God describes his people as his “children”. In the book of Exodus, Moses was told by God to call Israel “my firstborn son” when telling Pharaoh to let his people go (Exodus 4:22). Exodus tells the story of Israel rescued from slavery in the land of Egypt by God’s hand. 800 years later, Israel is now a ruined nation, attacked, destroyed, and occupied by the empires of the North. Isaiah tells us that this, too, was by God’s hand.

God’s patience with his people’s hypocrisy had come to an end. Their religious practice had become nothing but a worthless show. Though they may continue to go through the motions of religion and piety, Isaiah compared them to the stubborn donkey or stupid ox, two animals who could at least remember to return to their home, while God’s nation offended God by arrogantly building their own empire of violence and slavery, completely forgetting the story of their redemption, or the God who had called them to minister that same freedom they’d received to others. They were adopted into the family of God, and chosen so that they may display to the world the justice they’d come to know by their salvation from Egypt. Instead, they’d become worse than Egypt, worse than the nations that God had judged outside of his covenant. They were worse than Sodom and Gomorrah, burnt by fire and sulfur from heaven. God even addresses them as Sodom and Gomorrah, lest there be any doubt.

Isaiah 1:9-15 (ESVUK)
“If the Lord of hosts
    had not left us a few survivors,
we should have been like Sodom,
    and become like Gomorrah.
 Hear the word of the Lord,
    you rulers of Sodom!
Give ear to the teaching of our God,
    you people of Gomorrah!
 “What to me is the multitude of your sacrifices?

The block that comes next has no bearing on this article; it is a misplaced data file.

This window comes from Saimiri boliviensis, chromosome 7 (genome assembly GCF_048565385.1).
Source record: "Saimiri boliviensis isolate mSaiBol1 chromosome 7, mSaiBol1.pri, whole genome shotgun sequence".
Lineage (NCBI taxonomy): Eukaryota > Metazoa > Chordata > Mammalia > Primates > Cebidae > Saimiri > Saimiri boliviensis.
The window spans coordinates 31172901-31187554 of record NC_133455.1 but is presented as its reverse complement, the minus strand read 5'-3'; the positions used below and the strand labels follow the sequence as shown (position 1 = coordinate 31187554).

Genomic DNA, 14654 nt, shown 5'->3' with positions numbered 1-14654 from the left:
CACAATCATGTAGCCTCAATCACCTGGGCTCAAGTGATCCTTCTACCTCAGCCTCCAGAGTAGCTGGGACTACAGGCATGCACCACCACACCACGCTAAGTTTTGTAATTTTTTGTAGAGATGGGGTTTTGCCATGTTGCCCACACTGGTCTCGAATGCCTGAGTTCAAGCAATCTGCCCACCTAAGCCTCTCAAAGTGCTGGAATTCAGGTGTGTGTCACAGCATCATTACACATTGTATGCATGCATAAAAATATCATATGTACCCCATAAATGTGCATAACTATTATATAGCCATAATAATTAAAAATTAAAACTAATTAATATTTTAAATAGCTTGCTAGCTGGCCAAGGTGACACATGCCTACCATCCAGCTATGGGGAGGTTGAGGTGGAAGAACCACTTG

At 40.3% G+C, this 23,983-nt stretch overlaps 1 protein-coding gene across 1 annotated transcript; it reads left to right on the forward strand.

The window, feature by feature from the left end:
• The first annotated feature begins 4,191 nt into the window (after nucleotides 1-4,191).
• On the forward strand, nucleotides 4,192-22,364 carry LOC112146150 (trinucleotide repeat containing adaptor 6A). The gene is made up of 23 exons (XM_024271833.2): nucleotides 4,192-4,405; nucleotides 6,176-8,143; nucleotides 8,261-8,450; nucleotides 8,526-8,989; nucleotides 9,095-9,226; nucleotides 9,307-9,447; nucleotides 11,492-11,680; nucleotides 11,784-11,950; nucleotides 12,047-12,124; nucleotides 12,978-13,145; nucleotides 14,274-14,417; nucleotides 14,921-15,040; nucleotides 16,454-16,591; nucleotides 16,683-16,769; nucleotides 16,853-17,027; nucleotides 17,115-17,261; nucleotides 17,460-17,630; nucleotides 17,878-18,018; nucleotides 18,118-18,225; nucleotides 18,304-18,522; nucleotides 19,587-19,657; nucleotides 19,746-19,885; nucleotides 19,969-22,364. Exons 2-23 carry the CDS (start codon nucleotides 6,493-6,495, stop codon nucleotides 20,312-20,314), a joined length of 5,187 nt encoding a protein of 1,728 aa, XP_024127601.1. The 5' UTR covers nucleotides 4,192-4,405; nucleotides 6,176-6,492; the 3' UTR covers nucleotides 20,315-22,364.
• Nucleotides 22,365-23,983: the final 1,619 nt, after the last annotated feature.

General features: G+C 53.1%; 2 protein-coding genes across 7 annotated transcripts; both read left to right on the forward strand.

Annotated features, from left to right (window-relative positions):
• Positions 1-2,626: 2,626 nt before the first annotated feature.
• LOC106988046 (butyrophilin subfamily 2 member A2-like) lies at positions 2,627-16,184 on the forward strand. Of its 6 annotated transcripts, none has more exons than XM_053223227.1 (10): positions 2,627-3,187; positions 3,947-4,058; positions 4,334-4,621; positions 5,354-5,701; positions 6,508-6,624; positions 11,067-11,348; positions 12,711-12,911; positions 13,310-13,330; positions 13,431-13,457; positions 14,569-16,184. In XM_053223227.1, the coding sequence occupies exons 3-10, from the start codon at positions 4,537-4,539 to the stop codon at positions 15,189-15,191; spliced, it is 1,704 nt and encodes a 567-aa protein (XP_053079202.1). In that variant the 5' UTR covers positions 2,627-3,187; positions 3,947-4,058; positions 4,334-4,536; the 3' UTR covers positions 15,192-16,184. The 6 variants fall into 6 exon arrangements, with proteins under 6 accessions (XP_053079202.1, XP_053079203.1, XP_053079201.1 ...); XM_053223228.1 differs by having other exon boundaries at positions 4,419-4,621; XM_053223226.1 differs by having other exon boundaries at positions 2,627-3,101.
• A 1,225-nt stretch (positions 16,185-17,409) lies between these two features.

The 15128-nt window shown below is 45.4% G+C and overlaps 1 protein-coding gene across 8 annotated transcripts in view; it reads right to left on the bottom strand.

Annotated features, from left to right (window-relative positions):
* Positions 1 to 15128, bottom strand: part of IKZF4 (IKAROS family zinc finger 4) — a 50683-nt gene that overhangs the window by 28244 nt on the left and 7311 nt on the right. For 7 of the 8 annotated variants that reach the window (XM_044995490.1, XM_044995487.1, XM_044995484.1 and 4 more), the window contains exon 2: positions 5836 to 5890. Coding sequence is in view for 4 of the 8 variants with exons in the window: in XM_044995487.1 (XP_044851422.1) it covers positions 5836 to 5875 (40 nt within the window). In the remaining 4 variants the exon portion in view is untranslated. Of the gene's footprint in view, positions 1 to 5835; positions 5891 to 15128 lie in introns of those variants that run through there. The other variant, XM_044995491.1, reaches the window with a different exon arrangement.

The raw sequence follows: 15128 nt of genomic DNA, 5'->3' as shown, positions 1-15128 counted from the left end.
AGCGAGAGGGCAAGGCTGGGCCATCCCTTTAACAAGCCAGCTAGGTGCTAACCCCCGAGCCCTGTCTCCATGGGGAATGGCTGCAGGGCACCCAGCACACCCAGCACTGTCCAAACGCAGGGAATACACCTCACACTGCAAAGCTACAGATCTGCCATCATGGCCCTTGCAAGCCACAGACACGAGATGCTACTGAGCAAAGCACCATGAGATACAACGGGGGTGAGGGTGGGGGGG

says the Lord;
I have had enough of burnt offerings of rams
    and the fat of well-fed beasts;
I do not delight in the blood of bulls,
    or of lambs, or of goats.
 “When you come to appear before me,
    who has required of you
    this trampling of my courts?
 Bring no more vain offerings;
    incense is an abomination to me.
New moon and Sabbath and the calling of convocations—
    I cannot endure iniquity and solemn assembly.
 Your new moons and your appointed feasts
    my soul hates;
they have become a burden to me;
    I am weary of bearing them.
 When you spread out your hands,
    I will hide my eyes from you;
even though you make many prayers,
    I will not listen;
    your hands are full of blood.”

Do we hear this? Even our complicity in the oppression of others stains our hands red with blood. We are responsible for the treatment of the poor among us. Without seeking justice for the least of those marked by the Image of God, our religion is absolutely worthless.

Let us seek to emulate the God we think we know before we dare to speak to or of God. All such words will only become a witness to our own corruption, evidence that we truly do not know God at all. God promises to be revealed in us if we will repent and follow God, according to God's word and will. This life of justice is the work of God in us, making us righteous, if we will submit to it.

However, if we continue in the outward practice of religion without seeking to right injustice in our own communities . . .(End Page 1 of 2 - Click here for page 2 of 2)

Tomorrow: Isaiah 2: Swords to Plowshares
Thursday: 1 Peter 1 - Salvation and the End of Suffering
 Click above for the whole series from Isaiah

No comments:

Post a Comment